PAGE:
Senior Curator: Numismatics and the Welsh Economy
St Fagans and National Museum Cardiff 
Uwch Guradur: Niwmismateg ac Economi Cymru
Sain Ffagan ac Amgueddfa Genedlaethol Caerdydd 
Permanent Contract
35 hours per week
Grade E £26,095.18 – £32,089.12
The ability to speak Welsh is desirable for this post.
Contract Parhaol
35 awr yr wythnos
Gradd E £26,095.18 – £32,089.12
Mae’r gallu i siarad Cymraeg yn dymunol am y swydd hon.
Closing date: January 2019 (by 5.00 pm) For more information and to complete an application form go to www.museumwales.ac.uk/jobs Dyddiad cau: Ionawr 2019 (erbyn 5pm)   Am fwy o wybodaeth ac i lenwi ffurflen cais ewch i www.amgueddfacymru.ac.uk/swyddi

Happy New Year and Society Lecture, 19th January

Welcome back to 2019 from the RNS. The first meeting of the new year was held on 19th January when Julian Bowsher and Robert Kenyon presented on ‘Roman London’s first coins’.

Abstract: Archaeological activity in London produces more Roman coins than any other type of coin. A number of large-scale excavations by Museum of London Archaeology (MOLA) over the last 20 years, in particular at the Bloomberg site, have provided a rich potential resource for research.

This talk concentrates on the coins in use during the first twenty-five years of Roman annexation and rule of Britain. In a number of excavations, certain types appear again and again in early archaeological contexts almost becoming – in modern parlance -‘signature collections’. This is, of course, matched at other sites in southern Britain associated with the initial invasion which suggests that, apart from official funds, the first coins came in soldier’s purses. The absence of any British Iron Age presence in central London confirms that the large number of pre-Claudian Roman coins was associated with post-invasion deposition rather than pre-conquest exchange.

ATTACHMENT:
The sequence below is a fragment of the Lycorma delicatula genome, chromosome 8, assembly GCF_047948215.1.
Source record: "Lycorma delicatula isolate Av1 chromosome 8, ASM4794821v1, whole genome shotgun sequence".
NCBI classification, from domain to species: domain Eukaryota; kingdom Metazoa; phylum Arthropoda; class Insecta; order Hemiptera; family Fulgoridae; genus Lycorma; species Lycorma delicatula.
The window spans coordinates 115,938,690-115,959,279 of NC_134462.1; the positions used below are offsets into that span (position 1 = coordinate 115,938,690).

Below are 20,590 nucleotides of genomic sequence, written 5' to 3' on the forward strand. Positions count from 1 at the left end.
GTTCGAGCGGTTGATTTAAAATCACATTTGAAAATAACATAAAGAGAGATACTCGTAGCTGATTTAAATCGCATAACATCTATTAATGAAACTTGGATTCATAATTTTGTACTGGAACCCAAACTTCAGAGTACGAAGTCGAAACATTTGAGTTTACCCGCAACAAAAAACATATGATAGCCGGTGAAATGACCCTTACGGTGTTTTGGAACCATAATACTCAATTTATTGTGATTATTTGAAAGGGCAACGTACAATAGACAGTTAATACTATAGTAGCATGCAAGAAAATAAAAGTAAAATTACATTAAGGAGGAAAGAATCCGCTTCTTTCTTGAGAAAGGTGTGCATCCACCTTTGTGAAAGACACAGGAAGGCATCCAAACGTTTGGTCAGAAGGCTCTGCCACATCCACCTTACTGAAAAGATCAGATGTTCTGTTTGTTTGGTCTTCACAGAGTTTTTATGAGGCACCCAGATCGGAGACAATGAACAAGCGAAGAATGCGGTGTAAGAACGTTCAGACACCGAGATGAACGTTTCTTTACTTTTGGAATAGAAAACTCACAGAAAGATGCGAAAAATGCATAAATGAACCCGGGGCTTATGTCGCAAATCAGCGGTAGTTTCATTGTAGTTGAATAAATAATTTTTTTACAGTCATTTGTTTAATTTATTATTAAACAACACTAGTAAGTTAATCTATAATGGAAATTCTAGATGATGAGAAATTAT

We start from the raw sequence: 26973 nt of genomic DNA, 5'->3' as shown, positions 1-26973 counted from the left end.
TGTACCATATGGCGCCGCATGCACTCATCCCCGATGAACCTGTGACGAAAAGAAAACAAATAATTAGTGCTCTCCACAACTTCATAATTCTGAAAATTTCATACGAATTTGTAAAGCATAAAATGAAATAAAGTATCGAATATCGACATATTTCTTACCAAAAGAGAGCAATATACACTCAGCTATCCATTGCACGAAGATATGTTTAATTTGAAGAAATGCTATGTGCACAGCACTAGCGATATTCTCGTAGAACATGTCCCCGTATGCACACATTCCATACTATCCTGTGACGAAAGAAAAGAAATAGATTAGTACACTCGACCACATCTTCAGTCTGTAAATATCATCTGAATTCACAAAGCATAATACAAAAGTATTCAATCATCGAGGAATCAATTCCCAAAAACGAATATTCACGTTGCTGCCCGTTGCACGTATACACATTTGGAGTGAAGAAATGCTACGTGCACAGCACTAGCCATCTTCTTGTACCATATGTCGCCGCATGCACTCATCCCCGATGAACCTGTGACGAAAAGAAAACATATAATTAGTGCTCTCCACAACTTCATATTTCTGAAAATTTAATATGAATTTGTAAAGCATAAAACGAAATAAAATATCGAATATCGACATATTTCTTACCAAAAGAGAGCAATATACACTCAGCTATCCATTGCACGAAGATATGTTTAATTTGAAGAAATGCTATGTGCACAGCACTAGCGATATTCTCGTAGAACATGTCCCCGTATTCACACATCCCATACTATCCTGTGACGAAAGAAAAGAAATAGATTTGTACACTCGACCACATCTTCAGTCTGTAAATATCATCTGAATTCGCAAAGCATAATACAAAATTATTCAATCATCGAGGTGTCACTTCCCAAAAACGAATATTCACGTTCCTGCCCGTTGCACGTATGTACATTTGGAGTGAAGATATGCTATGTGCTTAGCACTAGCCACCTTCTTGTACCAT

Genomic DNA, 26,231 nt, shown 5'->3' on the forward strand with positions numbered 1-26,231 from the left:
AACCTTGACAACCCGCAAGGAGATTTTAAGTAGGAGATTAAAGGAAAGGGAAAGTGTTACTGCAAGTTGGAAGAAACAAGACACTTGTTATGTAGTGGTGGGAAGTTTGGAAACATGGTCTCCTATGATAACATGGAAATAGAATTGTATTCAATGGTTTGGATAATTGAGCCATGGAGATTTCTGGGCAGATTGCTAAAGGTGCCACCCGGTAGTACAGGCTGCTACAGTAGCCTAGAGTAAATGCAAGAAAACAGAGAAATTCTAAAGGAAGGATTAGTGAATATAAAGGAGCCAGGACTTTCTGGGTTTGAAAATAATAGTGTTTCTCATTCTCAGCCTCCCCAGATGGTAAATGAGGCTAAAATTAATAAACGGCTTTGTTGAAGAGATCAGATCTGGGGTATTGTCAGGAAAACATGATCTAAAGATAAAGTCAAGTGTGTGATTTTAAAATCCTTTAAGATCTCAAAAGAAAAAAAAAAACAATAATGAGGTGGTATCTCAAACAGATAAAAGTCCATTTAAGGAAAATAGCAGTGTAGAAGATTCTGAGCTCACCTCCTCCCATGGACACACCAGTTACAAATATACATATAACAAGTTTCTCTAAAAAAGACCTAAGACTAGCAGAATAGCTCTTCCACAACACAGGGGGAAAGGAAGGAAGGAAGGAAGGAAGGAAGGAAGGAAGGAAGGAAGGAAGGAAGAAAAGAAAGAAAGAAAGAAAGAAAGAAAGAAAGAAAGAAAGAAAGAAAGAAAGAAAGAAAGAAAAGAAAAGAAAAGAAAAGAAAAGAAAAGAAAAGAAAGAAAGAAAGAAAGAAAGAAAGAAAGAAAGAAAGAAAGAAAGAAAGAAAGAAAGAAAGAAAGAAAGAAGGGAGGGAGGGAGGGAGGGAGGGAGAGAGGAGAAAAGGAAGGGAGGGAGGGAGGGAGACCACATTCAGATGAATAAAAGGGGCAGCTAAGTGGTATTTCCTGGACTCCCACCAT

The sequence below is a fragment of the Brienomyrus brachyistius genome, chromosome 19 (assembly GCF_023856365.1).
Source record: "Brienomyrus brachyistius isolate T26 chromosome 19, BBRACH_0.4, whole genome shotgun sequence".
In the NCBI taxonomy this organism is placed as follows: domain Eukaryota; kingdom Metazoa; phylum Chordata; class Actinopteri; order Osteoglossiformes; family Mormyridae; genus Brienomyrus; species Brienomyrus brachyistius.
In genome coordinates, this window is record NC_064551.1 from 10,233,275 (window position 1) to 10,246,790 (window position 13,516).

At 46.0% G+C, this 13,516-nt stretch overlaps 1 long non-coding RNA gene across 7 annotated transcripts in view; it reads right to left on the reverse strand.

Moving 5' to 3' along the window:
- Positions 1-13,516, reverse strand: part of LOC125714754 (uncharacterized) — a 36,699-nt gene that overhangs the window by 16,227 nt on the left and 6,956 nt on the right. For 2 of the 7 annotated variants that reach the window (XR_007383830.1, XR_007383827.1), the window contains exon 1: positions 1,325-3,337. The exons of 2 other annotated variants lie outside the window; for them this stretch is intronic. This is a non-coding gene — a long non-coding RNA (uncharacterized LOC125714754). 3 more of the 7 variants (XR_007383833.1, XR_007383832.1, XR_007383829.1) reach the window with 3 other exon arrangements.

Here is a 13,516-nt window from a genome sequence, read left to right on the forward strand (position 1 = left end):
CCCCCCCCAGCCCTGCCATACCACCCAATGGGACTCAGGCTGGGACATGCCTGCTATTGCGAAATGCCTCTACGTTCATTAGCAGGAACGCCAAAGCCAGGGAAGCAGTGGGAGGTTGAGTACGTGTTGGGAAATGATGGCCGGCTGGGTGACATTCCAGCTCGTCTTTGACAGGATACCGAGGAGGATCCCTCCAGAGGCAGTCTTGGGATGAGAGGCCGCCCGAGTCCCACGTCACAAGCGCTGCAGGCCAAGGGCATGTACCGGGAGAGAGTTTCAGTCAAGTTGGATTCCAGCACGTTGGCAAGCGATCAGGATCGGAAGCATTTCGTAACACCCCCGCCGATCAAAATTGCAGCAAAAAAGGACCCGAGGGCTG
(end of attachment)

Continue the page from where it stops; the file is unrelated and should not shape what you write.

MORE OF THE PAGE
A typical assemblage includes Republican denarii and coins of the first three emperors – plated copies and aes – whose circulation can be gauged from their presence in early archaeological strata. However, bronze coins of Claudius I (AD 41-54) are the most commonly found coins in those early archaeological contexts and it is the production, supply and use of those coins that will be a major focus of our talk.

Excavation of the 453 bronze coins of Claudius I found at Bloomberg and adjacent sites in London provided an opportunity to reconsider the classification of those coins previously described as “Claudian copies” in light of the important work by Paul-André Besombes and Jean-Noël Barrandon published at the turn of this century. In that work Besombes and Barrandon, employing stylistic, metrological and chemical analyses,concluded that the majority of Claudian copies found in Gaul were in fact products of secondary imperial mints operating in the western provinces of Gaul and the Iberian Peninsula. The results of Besombes’s analyses of the 8,666 Claudian copies found in the river-bed deposit at Saint-Léonard allowed him to reclassify almost seventy percent of those bronze coins as orthodox coins, the majority of a provincial style, with the remainder being the products of illicit mints. However, the results of our analyses of this sample of Claudian aesfrom London suggest a very different picture of coin-supply to Britain in the early period of its annexation as a Roman imperial province.

The production and issue of irregular Claudian coinage continued after the emperor’s death in AD 54, but it would be a further ten years before the resumption of minting aes occurred under Nero. The production of good weight and quality aes in cAD 64 was to sound the eventual death knell for the prolific irregular Claudian pieces in Roman London where many are found in Flavian deposits.

RNS Lecture and Christmas Party, 18th December

Spink and Sons Ltd., 6pm, 18th December

On Tuesday 18th December the Society will hold its final meeting before Christmas. The Society Medal will be awarded, before an address by the medallist, John van Heesch. This will be followed by the annual Christmas party, with drinks and nibbles. The medallist will speak to the following topic:

A new representation of the Antwerp mint (AD 1625)